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A straight reprint from the HGSS Fisherman, this card becomes useful as Superior Energy Retrieval has rotated out and a new Rain Dancer in Magnezone has entered the format. Being on a Supporter isn’t as much of a drawback as it seems with Shaymin in the format to draw extra cards whilst still playing utility Supporters. Overall, not exactly a staple until more Rain Dancers get printed (and they will), or until Magnezone gets more powerful energy-discarding attackers.

Float Stone

Suggested Number of Copies: 3

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Easily the best card to re-enter the format from this set. Providing free retreat to the Pokémon this tool is attached to may not seem like an overpowered effect, but it sure is useful. Providing a multiple-use switch effect or a free retreat option to promote after a Pokémon has been knocked out allows for multiple strategies to improve, such as the energy cycling of Bronzong PHF, free retreat and status condition breaking with Zoroark BRT, a return to the option of using Tasting Slurpuff PHF and finally a way to not get Lysandre stalled when playing Vileplume.

Giovanni’s Scheme

Suggested Number of Copies: 1

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I love Supporters that offer multiple utility uses, such as Xerosic and Hex Maniac, and Giovanni certainly gives you options. Whilst the draw support may not be the strongest, the fact that it’s still an option and not necessarily dead in an opening hand gives it a slight edge in playability over previous iterations such as Iris. I see this card predominantly finding use in aggressive Battle Compressor decks like Vespiquen, Raichu and Night March. Being able to make up for prized Pokémon or unexpected damage sounds useful, but I’d only feel confident playing it in decks with sufficient targeting.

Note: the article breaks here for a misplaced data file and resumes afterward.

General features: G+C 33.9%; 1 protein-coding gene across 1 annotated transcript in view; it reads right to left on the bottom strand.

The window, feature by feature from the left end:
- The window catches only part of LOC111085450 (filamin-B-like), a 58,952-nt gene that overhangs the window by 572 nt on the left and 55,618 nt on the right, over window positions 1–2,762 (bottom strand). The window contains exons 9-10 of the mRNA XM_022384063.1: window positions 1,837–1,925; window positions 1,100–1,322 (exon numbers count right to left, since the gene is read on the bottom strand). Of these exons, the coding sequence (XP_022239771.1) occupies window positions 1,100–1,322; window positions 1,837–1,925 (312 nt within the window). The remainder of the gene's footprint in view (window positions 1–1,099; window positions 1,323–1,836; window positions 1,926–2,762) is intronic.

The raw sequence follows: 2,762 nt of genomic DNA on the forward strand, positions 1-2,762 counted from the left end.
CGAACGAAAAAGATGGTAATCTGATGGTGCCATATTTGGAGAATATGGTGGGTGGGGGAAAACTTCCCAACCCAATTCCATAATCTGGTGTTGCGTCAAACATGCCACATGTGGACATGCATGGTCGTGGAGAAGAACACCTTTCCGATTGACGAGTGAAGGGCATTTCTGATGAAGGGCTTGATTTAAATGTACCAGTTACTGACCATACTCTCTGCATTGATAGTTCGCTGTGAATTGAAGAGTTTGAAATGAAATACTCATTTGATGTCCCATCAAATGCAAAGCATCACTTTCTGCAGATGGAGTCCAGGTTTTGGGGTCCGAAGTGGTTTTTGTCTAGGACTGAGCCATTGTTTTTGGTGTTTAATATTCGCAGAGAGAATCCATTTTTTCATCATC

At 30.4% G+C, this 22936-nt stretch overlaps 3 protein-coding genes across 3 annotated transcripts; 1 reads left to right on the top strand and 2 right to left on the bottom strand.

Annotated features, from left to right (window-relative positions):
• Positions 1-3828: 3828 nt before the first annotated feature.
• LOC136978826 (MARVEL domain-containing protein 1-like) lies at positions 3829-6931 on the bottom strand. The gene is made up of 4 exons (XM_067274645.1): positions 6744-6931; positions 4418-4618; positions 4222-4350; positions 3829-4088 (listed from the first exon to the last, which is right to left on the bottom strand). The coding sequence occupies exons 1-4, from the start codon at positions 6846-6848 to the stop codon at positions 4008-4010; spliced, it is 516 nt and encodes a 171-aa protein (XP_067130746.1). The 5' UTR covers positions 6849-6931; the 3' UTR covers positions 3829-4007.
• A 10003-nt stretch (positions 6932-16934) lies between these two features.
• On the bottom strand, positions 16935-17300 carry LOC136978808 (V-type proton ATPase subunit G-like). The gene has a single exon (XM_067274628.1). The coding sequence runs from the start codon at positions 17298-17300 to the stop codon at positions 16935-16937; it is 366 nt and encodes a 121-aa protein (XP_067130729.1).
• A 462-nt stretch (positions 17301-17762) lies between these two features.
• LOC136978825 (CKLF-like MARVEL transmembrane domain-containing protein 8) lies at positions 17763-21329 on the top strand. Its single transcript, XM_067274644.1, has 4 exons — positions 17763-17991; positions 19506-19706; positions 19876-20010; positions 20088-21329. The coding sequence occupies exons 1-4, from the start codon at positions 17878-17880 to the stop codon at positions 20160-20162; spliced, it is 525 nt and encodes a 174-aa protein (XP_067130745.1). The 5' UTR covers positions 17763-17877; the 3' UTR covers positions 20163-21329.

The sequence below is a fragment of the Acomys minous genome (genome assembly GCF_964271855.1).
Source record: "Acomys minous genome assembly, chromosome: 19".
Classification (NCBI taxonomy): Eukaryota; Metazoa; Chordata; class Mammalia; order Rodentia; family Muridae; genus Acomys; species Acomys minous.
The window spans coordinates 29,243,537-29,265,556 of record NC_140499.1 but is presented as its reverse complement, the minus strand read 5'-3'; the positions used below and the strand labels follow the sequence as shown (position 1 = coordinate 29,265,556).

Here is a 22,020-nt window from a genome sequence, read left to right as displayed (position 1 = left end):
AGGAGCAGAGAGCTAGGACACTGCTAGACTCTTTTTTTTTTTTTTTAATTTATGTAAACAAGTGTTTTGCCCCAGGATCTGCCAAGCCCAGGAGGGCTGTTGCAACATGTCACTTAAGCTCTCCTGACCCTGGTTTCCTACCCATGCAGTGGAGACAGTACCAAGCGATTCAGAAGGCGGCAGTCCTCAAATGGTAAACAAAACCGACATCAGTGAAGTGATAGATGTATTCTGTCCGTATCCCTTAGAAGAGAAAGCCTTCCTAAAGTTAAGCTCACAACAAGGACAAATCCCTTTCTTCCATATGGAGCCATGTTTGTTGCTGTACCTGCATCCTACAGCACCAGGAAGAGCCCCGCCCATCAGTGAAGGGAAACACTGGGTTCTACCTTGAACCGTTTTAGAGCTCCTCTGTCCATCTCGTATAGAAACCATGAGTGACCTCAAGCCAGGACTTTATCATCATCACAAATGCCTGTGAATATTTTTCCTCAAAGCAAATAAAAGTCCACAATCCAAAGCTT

Heavy Ball

Suggested Number of Copies: 2

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After the last few rotations took out most of the targeted Ball search options, every deck seemed to bottleneck down to playing four Ultra Ball as standard. Whilst this worked well with the reliance on Shaymin EX, it didn’t leave many options for decks that needed more than four Pokémon search options. With Level Ball back last set, and Heavy Ball back this set, complete with the usual suite of maxed Ultra Balls, targeted item-based Pokémon search is back at an all-time high. Remember Heavy Ball can hit big names like Aegislash EX, Bronzong PHF, Camerupt EX, Giratina EX, Groudon EX, Heatran PHF, Hydreigon EX, Regice AOR, Seismitoad EX and Vileplume AOR.

Judge

Suggested Number of Copies: 2

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While a watered-down N or a hedged-bet on Ace Trainer, the lack of usable shuffle-draw options currently make Judge a decent option for hand disruption. Shuffle-drawing both players to four cards off Judge and a fifth off the draw for turn still offers multiple options, especially considering the prevalence of Shaymin EX. Judge is most disruptive when paired with Wobbuffet PHF, once an opponent’s Shaymins have been used, or to deny access to resources known to be in hand.

Parallel City

Suggested Number of Copies: 2